Apple is working to unite iOS and macOS; will they standardize their chip platform next?

“Apple is working on a new type of ‘user experience’ that combines iPhone, iPad and Mac apps, according to Bloomberg,” Nicholas Fearn writes for V3. “The project could see the company produce an operating system and chip platform uniting iPhone and Mac in a way originally envisaged by Canonical with its failed ‘Ubuntu for phones’ project of 2013.”

“Although Apple hasn’t officially announced the plans, [Bloomberg reporter Mark] Gurman’s sources believe that the company will start by rolling out some sort of framework to software developers next year,” Fearn writes. “”Starting as early as next year, software developers will be able to design a single application that works with a touchscreen or mouse and trackpad depending on whether it’s running on the iPhone and iPad operating system, or on Mac hardware,” he wrote.”

“Gurman spoke to leading app developer Steven Troughton-Smith, who believes that these plans would streamline software development,” Fearn writes. “‘Unifying the apps could help the iOS and MacOS platforms ‘evolve and grow as one, and not one at the expense of the other,’ he said.”

Read more in the full article here.

MacDailyNews Take: Moving Macs to Apple processors won’t happen tomorrow, but it’s certainly a possibility longer term.

Think code convergence (more so than today) with UI modifications per device. A unified underlying codebase for Intel, Apple A-series, and, in Apple’s labs, likely other chips, too (just in case). This would allow for a single App Store for Mac, iPhone, and iPad users that features a mix of apps: Some that are touch-only, some that are Mac-only, and some that are universal (can run on both traditional notebooks and desktops as well as on multi-touch computers like iPhone, iPad, iPod touch, and – pretty please, Apple – Apple TV). Don’t be surprised to see Apple A-series-powered Macs, either.MacDailyNews Take, January 9, 2014

I’ve always wanted to own and control the primary technology in everything we do.Steve Jobs, October 12, 2004

• In order to build the best products, you have to own the primary technologies. Steve felt that if Apple could do that — make great products and great tools for people — they in turn would do great things. He felt strongly that this would be his contribution to the world at large. We still very much believe that. That’s still the core of this company.Apple CEO Tim Cook, March 18, 2015

SEE ALSO:
Why Apple would want to unify iOS and Mac apps in 2018 – December 20, 2017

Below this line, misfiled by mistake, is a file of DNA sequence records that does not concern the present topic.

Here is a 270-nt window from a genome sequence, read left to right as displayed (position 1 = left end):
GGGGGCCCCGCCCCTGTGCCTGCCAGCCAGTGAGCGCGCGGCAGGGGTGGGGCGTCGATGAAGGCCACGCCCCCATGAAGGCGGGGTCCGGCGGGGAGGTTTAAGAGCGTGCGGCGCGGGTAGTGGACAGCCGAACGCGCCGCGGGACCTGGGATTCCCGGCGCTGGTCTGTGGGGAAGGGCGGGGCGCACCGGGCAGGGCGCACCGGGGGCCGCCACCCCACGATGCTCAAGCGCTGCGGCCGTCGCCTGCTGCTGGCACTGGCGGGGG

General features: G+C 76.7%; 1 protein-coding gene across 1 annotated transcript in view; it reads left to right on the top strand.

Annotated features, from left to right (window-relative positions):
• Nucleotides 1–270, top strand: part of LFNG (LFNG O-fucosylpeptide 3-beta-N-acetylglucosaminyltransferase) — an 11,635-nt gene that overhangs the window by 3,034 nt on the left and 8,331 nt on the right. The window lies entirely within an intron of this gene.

Apple to provide tool for developers build cross-platform apps that run on iOS and macOS in 2018 – December 20, 2017
The once and future OS for Apple – December 8, 2017
On the future of Apple’s Macintosh – February 6, 2017
Tim Bajarin: I see Apple moving many users to an iOS-based mobile device over the next 3-4 years – November 7, 2016
What comes after OS X? – January 9, 2014

23 Comments

    1. My ten year old daughter said poison to my ears. She said she wants a laptop for Christmas
      I said I’d get her a MacBook. She said “nooooo. I want a chrome book like they have in school”
      She didn’t stop.
      She said. “Apples are really confusing to use and they are not good for gaming”

      Think of how much is disturbing there. First she’s right. Second macs owned the education market but blew it like enterprise. Next macs aren’t perceived by kids as good for Games. That’s for real. My office is full of twenty year olds who hate macs for gaming. Next. How stupid is Apple for having NO footprint in the gaming industry? You know that little industry that’s bigger than Hollywood. The one industry that like music and film would tie the entire Apple ecosystem for youth together. So obvious unless you’re “light on your feet” Tim Cook who didn’t have any desire to do gaming as a kid but rather skip rope. So tired of Apple missing huge markets as a big shareholder.

      So as wrong as it is,,, So to NOT make my kid feel uncool she’ll probably get a chromebook like the other cool kids.

        1. always have to be a c*nt? I mean who raised you, a bunch of werewolves? Have you got not a single decent bone in your body? or are you a sociopath and don’t understand social norms?

  1. OK, unifying iOS and macOS may be fine and dandy, but the really big unknown is: Will Apple tabletize the Mac or will they Mac-ify the iPad? The answer may very well have different outcomes and consequences for Apple and its user base. I, for one, have always believed the so called content creators or the people who have to do any sort of heavy lifting on an iPad need to use a mobile version of the Mac rather than a more featureful iOS.